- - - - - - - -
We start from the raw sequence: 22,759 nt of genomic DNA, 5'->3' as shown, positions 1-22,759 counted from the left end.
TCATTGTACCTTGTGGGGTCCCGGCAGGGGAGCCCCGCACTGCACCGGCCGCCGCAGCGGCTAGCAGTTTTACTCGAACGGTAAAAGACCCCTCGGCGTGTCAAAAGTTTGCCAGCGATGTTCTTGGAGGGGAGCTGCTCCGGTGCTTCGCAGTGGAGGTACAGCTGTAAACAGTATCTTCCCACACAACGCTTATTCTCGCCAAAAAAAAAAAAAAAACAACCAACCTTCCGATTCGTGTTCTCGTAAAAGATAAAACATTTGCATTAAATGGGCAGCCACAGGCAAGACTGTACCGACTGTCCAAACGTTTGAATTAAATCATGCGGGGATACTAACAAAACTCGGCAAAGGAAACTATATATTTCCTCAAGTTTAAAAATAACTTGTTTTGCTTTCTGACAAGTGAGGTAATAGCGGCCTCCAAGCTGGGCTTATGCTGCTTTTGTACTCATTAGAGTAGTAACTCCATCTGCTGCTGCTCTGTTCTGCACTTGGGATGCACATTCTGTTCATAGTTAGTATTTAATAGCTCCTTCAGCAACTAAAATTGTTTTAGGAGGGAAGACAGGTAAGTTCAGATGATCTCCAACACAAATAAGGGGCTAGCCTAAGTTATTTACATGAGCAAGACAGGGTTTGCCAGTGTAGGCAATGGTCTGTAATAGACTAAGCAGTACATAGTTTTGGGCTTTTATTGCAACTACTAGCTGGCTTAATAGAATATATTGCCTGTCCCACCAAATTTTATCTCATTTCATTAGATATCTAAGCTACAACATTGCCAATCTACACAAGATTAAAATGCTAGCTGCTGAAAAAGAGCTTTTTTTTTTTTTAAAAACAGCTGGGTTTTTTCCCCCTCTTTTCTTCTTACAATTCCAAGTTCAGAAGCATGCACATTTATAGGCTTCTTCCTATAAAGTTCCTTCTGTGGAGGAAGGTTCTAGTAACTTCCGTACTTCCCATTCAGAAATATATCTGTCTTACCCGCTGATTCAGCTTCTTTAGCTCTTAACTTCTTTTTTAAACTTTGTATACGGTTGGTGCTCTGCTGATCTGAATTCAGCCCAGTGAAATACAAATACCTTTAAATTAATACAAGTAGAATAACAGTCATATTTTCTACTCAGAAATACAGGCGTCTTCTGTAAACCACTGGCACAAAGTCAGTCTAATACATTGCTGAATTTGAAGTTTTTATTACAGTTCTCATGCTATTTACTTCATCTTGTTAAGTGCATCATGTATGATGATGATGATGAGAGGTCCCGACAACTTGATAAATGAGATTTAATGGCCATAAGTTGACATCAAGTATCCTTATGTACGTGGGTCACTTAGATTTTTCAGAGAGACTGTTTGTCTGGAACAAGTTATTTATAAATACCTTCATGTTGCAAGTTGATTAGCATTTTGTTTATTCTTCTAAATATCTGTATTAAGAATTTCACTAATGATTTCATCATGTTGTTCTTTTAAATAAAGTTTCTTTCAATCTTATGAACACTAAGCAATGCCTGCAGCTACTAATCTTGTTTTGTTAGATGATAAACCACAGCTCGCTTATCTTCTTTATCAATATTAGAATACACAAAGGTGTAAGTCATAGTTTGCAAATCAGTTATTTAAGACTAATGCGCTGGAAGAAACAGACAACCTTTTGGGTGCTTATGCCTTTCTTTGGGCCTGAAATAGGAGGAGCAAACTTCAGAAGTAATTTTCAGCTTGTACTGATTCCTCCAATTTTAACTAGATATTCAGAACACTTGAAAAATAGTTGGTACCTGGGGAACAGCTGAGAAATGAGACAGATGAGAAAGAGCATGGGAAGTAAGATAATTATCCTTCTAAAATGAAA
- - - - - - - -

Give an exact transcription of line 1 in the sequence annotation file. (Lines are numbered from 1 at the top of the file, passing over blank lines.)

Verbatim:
We start from the raw sequence: 22,759 nt of genomic DNA, 5'->3' as shown, positions 1-22,759 counted from the left end.